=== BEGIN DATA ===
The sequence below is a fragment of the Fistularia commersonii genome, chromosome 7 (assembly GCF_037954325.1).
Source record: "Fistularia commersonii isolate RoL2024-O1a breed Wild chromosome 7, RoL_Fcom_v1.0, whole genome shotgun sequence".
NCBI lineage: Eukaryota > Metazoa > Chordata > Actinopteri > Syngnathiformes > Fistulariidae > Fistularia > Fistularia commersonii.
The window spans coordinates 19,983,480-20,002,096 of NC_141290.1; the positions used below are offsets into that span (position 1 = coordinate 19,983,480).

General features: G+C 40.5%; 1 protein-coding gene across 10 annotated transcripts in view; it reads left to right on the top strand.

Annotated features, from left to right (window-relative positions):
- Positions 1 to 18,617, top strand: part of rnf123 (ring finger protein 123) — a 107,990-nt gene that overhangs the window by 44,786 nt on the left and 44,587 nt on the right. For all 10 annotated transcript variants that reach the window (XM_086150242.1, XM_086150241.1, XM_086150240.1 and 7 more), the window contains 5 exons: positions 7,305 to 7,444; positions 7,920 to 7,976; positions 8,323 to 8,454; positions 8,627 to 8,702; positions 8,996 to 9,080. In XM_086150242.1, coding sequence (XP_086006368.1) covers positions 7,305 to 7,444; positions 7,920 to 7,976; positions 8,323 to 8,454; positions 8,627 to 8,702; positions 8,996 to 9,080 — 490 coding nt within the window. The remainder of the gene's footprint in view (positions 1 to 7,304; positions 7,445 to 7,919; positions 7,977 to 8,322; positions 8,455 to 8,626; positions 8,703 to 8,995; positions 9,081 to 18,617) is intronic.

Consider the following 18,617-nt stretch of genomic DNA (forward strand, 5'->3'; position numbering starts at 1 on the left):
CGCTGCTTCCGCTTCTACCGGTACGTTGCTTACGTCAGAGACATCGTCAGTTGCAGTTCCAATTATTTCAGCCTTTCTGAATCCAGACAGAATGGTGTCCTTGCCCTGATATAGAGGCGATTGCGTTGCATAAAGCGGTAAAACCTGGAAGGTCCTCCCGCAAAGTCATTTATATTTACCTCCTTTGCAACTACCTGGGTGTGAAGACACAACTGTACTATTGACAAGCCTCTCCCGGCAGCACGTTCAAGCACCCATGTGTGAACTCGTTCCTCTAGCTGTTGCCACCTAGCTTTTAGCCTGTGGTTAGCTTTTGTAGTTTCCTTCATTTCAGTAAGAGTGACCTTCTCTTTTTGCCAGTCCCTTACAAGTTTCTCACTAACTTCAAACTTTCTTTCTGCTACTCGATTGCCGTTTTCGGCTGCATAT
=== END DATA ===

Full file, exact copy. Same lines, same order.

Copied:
The sequence below is a fragment of the Fistularia commersonii genome, chromosome 7 (assembly GCF_037954325.1).
Source record: "Fistularia commersonii isolate RoL2024-O1a breed Wild chromosome 7, RoL_Fcom_v1.0, whole genome shotgun sequence".
NCBI lineage: Eukaryota > Metazoa > Chordata > Actinopteri > Syngnathiformes > Fistulariidae > Fistularia > Fistularia commersonii.
The window spans coordinates 19,983,480-20,002,096 of NC_141290.1; the positions used below are offsets into that span (position 1 = coordinate 19,983,480).

General features: G+C 40.5%; 1 protein-coding gene across 10 annotated transcripts in view; it reads left to right on the top strand.

Annotated features, from left to right (window-relative positions):
- Positions 1 to 18,617, top strand: part of rnf123 (ring finger protein 123) — a 107,990-nt gene that overhangs the window by 44,786 nt on the left and 44,587 nt on the right. For all 10 annotated transcript variants that reach the window (XM_086150242.1, XM_086150241.1, XM_086150240.1 and 7 more), the window contains 5 exons: positions 7,305 to 7,444; positions 7,920 to 7,976; positions 8,323 to 8,454; positions 8,627 to 8,702; positions 8,996 to 9,080. In XM_086150242.1, coding sequence (XP_086006368.1) covers positions 7,305 to 7,444; positions 7,920 to 7,976; positions 8,323 to 8,454; positions 8,627 to 8,702; positions 8,996 to 9,080 — 490 coding nt within the window. The remainder of the gene's footprint in view (positions 1 to 7,304; positions 7,445 to 7,919; positions 7,977 to 8,322; positions 8,455 to 8,626; positions 8,703 to 8,995; positions 9,081 to 18,617) is intronic.

Consider the following 18,617-nt stretch of genomic DNA (forward strand, 5'->3'; position numbering starts at 1 on the left):
CGCTGCTTCCGCTTCTACCGGTACGTTGCTTACGTCAGAGACATCGTCAGTTGCAGTTCCAATTATTTCAGCCTTTCTGAATCCAGACAGAATGGTGTCCTTGCCCTGATATAGAGGCGATTGCGTTGCATAAAGCGGTAAAACCTGGAAGGTCCTCCCGCAAAGTCATTTATATTTACCTCCTTTGCAACTACCTGGGTGTGAAGACACAACTGTACTATTGACAAGCCTCTCCCGGCAGCACGTTCAAGCACCCATGTGTGAACTCGTTCCTCTAGCTGTTGCCACCTAGCTTTTAGCCTGTGGTTAGCTTTTGTAGTTTCCTTCATTTCAGTAAGAGTGACCTTCTCTTTTTGCCAGTCCCTTACAAGTTTCTCACTAACTTCAAACTTTCTTTCTGCTACTCGATTGCCGTTTTCGGCTGCATAT